Global sales of battery-electric vehicles (EVs) is expected to rise by around 70% year over year in 2021 to around 4.25 million, according to IHS Markit. That total represents about 5.6% of the total global market for new cars.
By 2025, the research firm expects global sales of EVs to exceed 12.2 million, and Goldman Sachs expects electrified vehicles (including hybrids) to account for 20% of total global sales that year.
These are sizable numbers, but there is a lot of competition for those sales. What will separate the winners from the also-rans, according to a new report from Goldman Sachs, are time to market and a modular product platform that unites powertrain efficiency and tightly coupled hardware and software with a strong brand and large ecosystem for the vehicles.
Recent announcements from Ford, GM and, especially, Volkswagen of massive investments in EVs could change the landscape. GM plans to invest around $20 million in EVs by 2025 and another $7 billion in autonomous vehicles (AVs). Ford has announced a total investment of some $20 billion in EVs and at least another $7 billion in AVs. Volkswagen plans to spend about $42 billion on EVs and another $13 billion on hybrids by 2025 and another $32 billion on digitalization and software.
With all that investment flowing to the top, it is only reasonable to expect some players to get left behind. Goldman Sachs on Wednesday lowered its rating on EV maker Fisker Inc. (NYSE: FSR) from Neutral to Sell and cut the 12-month price target from $15 to $10. The analysts also cut the rating on Lordstown Motors Corp. (NASDAQ: RIDE) from Buy to Neutral and chopped the price target from $21 to $10.
Regarding Fisker, the analysts say they are “incrementally concerned about what we believe is the company’s late time to market … as competition increases.” Fisker does not expect its Ocean SUV to be in production until the fourth quarter of 2022. That’s six months after new all-electric sport utility vehicles from Toyota and Cadillac and a full year behind a Mercedes-Benz luxury SUV and a Lucid Air sedan.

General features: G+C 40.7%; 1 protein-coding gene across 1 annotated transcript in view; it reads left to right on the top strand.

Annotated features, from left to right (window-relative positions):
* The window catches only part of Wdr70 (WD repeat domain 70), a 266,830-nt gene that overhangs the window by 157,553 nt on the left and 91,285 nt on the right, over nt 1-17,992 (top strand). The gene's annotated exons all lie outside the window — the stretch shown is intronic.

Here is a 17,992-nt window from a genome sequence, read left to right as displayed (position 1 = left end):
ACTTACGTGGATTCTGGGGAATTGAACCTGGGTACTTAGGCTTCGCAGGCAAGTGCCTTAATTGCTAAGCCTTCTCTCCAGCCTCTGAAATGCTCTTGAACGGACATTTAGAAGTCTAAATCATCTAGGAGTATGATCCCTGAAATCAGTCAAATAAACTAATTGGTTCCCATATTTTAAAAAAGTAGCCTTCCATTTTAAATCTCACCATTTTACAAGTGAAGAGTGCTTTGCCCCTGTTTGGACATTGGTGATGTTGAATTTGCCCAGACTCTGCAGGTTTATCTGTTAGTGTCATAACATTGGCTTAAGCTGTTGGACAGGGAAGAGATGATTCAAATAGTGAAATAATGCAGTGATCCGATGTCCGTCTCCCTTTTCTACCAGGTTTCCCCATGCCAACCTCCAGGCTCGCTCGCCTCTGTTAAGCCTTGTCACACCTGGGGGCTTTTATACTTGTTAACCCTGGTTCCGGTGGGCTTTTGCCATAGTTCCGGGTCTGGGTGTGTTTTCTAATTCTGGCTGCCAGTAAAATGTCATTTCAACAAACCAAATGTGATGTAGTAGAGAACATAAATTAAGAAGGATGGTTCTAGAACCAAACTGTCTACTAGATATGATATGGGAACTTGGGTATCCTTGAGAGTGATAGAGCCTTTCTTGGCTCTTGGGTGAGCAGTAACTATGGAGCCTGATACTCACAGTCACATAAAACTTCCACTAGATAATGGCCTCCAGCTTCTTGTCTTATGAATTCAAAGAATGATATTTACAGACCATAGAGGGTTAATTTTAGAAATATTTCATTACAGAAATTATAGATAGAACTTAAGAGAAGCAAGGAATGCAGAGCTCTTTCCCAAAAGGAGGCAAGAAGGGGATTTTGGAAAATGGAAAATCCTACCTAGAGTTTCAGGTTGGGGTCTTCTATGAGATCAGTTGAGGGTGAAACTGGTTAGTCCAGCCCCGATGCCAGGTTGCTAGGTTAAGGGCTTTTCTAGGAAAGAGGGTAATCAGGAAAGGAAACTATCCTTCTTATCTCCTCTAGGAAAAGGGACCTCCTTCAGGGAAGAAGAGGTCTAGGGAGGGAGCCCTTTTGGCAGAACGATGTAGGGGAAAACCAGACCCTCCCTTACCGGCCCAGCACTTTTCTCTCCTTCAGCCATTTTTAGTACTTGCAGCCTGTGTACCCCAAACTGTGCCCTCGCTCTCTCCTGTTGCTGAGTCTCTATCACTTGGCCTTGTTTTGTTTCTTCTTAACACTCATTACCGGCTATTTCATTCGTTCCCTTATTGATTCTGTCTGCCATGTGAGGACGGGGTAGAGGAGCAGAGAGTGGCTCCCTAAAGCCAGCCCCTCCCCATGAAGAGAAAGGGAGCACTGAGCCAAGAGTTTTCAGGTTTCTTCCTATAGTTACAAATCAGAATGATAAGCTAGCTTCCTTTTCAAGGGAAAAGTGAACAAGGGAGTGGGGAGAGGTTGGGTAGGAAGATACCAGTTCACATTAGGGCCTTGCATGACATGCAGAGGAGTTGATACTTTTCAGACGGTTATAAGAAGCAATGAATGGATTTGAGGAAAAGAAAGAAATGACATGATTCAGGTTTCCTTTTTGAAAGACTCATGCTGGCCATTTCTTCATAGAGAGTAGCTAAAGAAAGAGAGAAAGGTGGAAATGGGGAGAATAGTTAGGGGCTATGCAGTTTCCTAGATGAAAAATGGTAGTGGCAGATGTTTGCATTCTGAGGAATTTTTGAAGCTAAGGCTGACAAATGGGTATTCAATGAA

Fisker is outsourcing its auto manufacturing and Goldman Sachs sees that as a positive, as it does the presence of founder Henrik Fisker, an early proponent, and builder, of EVs. However:
We would look to be more positive on the stock if we were more confident that Fisker could bring not only differentiated products to market but also in a time frame that would allow the company to establish a mainstream market presence in EVs. We could also be more constructive on the stock if we were more positive on long-term margins …
Lordstown is planning to get its Endurance all-electric pickup to market by the third quarter of this year, about three months behind Rivian’s R1T and six months before Tesla’s planned launch of its Cybertruck and Ford’s introduction of an all-electric F-150.
The truckmaker’s stock has performed poorly compared to others on the Goldman Sachs Americas Buy List, down 50% compared to a median of a 13% gain and the S&P 500 median of up 14%:
We attribute the underperformance to investor concerns about the company’s ability to enter the market on time given its tight timetable (the company is in the process of making beta vehicles now and hopes to start production in September 2021) and also about what demand will be for its product …
Lordstown ran its Endurance pickup in the 290-mile Baja Loop Race on April 17 — and the truck’s battery expired after about 40 miles. The company said conditions such as deep sand and rough terrain placed higher-than-expected energy demands on the battery but that “key aspects of the truck like the hub motors performed well.” The analysts noted, “Given the focus the company placed on finishing this event and it being so close to the September 2021 planned start of production, we consider it to be an incremental concern.”
Fisker’s stock has dropped nearly 5% as of late Thursday morning to trade at around $14.40, in a post-IPO range of $8.70 to $31.96. The consensus price target on the stock is $27.13, and four of seven brokerages rate the shares a Buy or Strong Buy.
Lordstown shares traded up about 3%, at around $10.00 in a 52-week range of $8.79 to $31.80. The consensus price target on the stock is $23.17, and three of five brokerages rate the stock a Buy or Strong Buy.
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